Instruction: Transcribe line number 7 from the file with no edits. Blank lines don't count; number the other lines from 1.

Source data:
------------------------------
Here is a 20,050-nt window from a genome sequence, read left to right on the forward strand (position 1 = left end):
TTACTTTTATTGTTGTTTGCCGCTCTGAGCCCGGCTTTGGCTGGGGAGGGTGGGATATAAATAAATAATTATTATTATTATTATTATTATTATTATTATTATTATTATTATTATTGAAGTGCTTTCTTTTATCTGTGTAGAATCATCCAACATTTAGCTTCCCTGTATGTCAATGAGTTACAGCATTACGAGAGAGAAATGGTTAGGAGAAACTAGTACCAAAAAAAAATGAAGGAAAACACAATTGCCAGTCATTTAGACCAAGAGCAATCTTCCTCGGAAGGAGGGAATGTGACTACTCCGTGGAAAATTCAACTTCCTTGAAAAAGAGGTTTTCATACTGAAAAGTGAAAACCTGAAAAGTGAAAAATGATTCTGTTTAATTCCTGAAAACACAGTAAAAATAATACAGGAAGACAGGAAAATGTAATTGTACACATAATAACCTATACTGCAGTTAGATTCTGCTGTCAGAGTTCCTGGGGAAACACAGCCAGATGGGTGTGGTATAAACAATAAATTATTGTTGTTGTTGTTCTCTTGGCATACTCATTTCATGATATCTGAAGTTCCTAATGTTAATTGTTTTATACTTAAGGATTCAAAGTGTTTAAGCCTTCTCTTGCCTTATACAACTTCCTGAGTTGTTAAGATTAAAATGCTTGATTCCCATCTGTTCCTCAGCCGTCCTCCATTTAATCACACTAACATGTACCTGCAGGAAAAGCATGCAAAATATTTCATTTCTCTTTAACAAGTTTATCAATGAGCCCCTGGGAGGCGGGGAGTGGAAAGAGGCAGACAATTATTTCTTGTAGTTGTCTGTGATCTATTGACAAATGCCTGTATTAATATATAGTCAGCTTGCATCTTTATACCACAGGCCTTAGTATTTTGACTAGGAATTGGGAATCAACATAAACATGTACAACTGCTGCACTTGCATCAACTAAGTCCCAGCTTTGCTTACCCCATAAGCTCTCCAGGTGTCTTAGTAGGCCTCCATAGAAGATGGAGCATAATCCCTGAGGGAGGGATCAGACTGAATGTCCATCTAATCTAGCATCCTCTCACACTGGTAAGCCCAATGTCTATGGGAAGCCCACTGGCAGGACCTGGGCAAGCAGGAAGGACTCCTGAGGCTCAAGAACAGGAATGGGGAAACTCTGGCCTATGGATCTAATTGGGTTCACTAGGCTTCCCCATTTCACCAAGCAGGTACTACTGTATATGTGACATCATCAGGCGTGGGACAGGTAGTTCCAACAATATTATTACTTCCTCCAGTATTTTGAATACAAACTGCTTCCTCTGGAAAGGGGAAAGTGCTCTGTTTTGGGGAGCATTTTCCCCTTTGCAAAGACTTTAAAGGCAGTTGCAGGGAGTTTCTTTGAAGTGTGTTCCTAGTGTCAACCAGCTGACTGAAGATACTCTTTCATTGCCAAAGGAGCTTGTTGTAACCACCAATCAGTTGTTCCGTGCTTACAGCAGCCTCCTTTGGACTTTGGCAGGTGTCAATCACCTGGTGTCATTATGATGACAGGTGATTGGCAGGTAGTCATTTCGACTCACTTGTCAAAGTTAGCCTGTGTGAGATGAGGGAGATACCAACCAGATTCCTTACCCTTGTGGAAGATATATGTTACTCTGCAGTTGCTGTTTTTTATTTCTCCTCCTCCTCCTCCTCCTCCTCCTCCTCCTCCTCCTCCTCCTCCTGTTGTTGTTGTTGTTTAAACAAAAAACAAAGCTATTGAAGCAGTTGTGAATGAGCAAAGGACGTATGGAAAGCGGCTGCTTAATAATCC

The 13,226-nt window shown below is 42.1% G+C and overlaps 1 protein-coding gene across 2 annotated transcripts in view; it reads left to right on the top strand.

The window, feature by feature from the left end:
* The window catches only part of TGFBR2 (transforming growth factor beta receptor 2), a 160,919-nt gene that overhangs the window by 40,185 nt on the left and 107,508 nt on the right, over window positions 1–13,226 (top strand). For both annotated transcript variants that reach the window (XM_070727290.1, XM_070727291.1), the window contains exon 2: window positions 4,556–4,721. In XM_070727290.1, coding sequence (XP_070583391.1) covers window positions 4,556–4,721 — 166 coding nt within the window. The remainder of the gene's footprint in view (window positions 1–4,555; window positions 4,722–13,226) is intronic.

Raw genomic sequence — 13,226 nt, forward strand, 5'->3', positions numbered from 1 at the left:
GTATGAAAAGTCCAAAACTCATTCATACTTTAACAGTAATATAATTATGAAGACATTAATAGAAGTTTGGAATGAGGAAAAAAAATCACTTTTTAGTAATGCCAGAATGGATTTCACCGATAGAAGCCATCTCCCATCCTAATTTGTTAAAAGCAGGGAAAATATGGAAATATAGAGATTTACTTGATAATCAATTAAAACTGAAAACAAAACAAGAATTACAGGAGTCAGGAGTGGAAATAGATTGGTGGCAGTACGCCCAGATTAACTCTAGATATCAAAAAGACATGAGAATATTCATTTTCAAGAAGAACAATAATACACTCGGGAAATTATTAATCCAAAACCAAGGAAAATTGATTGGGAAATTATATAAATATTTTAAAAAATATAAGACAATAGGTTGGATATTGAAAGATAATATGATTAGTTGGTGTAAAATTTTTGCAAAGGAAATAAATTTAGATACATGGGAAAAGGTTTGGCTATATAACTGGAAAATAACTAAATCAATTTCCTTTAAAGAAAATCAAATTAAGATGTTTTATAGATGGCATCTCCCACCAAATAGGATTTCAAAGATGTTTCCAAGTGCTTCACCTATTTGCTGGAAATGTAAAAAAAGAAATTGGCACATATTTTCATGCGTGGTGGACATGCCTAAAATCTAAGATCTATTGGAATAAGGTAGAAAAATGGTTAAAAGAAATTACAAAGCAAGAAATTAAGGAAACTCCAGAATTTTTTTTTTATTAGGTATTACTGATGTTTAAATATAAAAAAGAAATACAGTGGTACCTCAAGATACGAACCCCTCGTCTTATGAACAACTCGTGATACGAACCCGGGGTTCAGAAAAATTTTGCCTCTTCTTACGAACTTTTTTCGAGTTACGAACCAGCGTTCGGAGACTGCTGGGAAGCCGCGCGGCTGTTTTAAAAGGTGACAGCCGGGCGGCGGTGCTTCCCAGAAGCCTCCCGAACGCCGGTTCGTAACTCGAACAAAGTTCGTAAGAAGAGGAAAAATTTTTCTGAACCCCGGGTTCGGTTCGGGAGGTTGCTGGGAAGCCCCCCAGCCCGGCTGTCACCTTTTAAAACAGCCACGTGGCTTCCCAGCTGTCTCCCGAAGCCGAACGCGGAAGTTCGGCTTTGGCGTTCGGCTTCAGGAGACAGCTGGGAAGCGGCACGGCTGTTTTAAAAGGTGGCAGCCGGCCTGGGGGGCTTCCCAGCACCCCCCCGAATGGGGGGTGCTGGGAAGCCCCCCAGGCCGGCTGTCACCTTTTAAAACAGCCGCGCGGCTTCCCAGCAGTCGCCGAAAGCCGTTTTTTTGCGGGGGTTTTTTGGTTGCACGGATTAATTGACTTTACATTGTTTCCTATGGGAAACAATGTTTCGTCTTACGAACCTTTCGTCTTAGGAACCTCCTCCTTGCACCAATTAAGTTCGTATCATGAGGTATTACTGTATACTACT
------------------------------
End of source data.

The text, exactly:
GTATGAAAAGTCCAAAACTCATTCATACTTTAACAGTAATATAATTATGAAGACATTAATAGAAGTTTGGAATGAGGAAAAAAAATCACTTTTTAGTAATGCCAGAATGGATTTCACCGATAGAAGCCATCTCCCATCCTAATTTGTTAAAAGCAGGGAAAATATGGAAATATAGAGATTTACTTGATAATCAATTAAAACTGAAAACAAAACAAGAATTACAGGAGTCAGGAGTGGAAATAGATTGGTGGCAGTACGCCCAGATTAACTCTAGATATCAAAAAGACATGAGAATATTCATTTTCAAGAAGAACAATAATACACTCGGGAAATTATTAATCCAAAACCAAGGAAAATTGATTGGGAAATTATATAAATATTTTAAAAAATATAAGACAATAGGTTGGATATTGAAAGATAATATGATTAGTTGGTGTAAAATTTTTGCAAAGGAAATAAATTTAGATACATGGGAAAAGGTTTGGCTATATAACTGGAAAATAACTAAATCAATTTCCTTTAAAGAAAATCAAATTAAGATGTTTTATAGATGGCATCTCCCACCAAATAGGATTTCAAAGATGTTTCCAAGTGCTTCACCTATTTGCTGGAAATGTAAAAAAAGAAATTGGCACATATTTTCATGCGTGGTGGACATGCCTAAAATCTAAGATCTATTGGAATAAGGTAGAAAAATGGTTAAAAGAAATTACAAAGCAAGAAATTAAGGAAACTCCAGAATTTTTTTTTTATTAGGTATTACTGATGTTTAAATATAAAAAAGAAATACAGTGGTACCTCAAGATACGAACCCCTCGTCTTATGAACAACTCGTGATACGAACCCGGGGTTCAGAAAAATTTTGCCTCTTCTTACGAACTTTTTTCGAGTTACGAACCAGCGTTCGGAGACTGCTGGGAAGCCGCGCGGCTGTTTTAAAAGGTGACAGCCGGGCGGCGGTGCTTCCCAGAAGCCTCCCGAACGCCGGTTCGTAACTCGAACAAAGTTCGTAAGAAGAGGAAAAATTTTTCTGAACCCCGGGTTCGGTTCGGGAGGTTGCTGGGAAGCCCCCCAGCCCGGCTGTCACCTTTTAAAACAGCCACGTGGCTTCCCAGCTGTCTCCCGAAGCCGAACGCGGAAGTTCGGCTTTGGCGTTCGGCTTCAGGAGACAGCTGGGAAGCGGCACGGCTGTTTTAAAAGGTGGCAGCCGGCCTGGGGGGCTTCCCAGCACCCCCCCGAATGGGGGGTGCTGGGAAGCCCCCCAGGCCGGCTGTCACCTTTTAAAACAGCCGCGCGGCTTCCCAGCAGTCGCCGAAAGCCGTTTTTTTGCGGGGGTTTTTTGGTTGCACGGATTAATTGACTTTACATTGTTTCCTATGGGAAACAATGTTTCGTCTTACGAACCTTTCGTCTTAGGAACCTCCTCCTTGCACCAATTAAGTTCGTATCATGAGGTATTACTGTATACTACT